I chatted recently with Fabio Rojas of Indiana University about how protest movements go from anger to concrete change.
The bottom line for Rojas is this: However justified violence might be, it doesn’t tend to produce the policy change that earnest protestors would want.
In my limited experience, it takes days or week for protestors to even begin thinking about transferring righteous anger into demands for policy change. As we continue to wait for the Supreme Court to decide if they’ll take a case involving “qualified immunity,” it seems fitting that protestors might demand a federal legislative fix to the court-invented doctrine.
We don’t know what evidence Robert Mueller has or how much of it was gathered, but critics of his investigation say much of it is already tainted. David G. Post says that argument is very likely exactly wrong.
The analogy I like (as did the Supreme Court in its ruling) is to a newspaper. Suppose Citizens United were reversed and President Trump decided one day that he was sick of The New York Times. So he proposes a law setting a ceiling on the amount any individual or organization can spend putting out a newspaper. Constitutional? I hope not. But it’s hard to see the difference in principle between this and a law limiting the amount a corporation or union may spend promoting a political candidate.
I recently chatted with Kentucky Congressman John Yarmuth about his proposal to remove First Amendment protections for many public discussions of federal candidates. He wasn’t particularly convincing in presenting an argument on behalf of an amendment that would strip away the constitutional protections for media outlets to discuss candidates openly while simultaneously asking that I trust Congress to delicately reanimate the corpse of the McCain-Feingold campaign finance rules prohibiting corporations (but not Trusted Media Outlets) from having their say. I have a hard time thinking that Congress, given the opportunity, would craft a proper balance between the interests of Democratic Government and the rights of individuals to band together and say whatever they think needs to be heard.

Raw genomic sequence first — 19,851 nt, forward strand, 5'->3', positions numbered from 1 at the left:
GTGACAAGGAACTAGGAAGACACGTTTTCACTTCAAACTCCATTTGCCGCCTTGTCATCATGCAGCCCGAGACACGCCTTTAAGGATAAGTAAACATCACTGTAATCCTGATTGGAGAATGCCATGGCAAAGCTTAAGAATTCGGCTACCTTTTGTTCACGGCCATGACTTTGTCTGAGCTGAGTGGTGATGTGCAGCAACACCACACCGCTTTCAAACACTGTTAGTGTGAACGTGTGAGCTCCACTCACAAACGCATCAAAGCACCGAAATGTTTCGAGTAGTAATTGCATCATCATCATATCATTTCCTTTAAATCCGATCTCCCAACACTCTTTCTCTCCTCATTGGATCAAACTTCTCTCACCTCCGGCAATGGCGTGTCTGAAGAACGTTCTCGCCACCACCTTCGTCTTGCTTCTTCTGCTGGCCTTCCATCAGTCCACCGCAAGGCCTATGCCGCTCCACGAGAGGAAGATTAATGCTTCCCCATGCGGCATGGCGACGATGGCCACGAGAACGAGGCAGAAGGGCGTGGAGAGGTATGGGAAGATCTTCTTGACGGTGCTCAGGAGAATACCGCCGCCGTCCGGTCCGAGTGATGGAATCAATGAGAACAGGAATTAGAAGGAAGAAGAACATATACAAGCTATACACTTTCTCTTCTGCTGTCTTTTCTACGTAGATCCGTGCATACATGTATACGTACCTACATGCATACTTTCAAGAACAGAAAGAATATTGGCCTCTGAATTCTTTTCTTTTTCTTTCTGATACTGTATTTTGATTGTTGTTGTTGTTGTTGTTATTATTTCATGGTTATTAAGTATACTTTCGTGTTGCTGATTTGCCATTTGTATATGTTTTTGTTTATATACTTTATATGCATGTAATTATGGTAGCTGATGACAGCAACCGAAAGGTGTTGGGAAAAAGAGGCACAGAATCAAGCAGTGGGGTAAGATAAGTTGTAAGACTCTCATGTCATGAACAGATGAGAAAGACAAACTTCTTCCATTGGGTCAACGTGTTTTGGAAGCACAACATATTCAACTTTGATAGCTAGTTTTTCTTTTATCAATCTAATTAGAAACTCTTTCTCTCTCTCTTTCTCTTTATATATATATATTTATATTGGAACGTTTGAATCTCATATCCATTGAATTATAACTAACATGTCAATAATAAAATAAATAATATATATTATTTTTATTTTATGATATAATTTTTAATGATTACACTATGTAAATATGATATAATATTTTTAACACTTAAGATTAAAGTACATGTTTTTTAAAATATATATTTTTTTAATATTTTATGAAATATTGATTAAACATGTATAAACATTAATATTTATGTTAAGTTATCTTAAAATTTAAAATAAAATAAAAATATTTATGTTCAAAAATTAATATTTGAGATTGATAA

I chatted with Charles Murray about his recent book, By the People. In it, he describes what he sees as a way to effectively shut down enforcement of vast chunks of destructive federal regulation. All that’s needed is some generous benefactors and some civil disobedience.
First, I love The Oatmeal. Matt Inman’s comic regularly speaks my mind on all manner of life’s little complaints (and solutions). Sadly, when he tried to explain net neutrality, I think he missed the mark. By a lot.
Then the President decided he’d offer some free advice to the FCC on how that agency should proceed with regulating the internet. Same problem.
So I sat down with Berin Szoka of Techfreedom to try to separate the aspirations of activists from the realities of how markets and the internet actually function and what kind of regulatory regime will serve consumers best.
Leonard Liggio, who died this week, was an important pillar in the modern libertarian movement and someone who connected modern libertarian ideas with their historical antecedents. I chatted briefly with Tom G. Palmer about Liggio’s impact on ideas and libertarianism.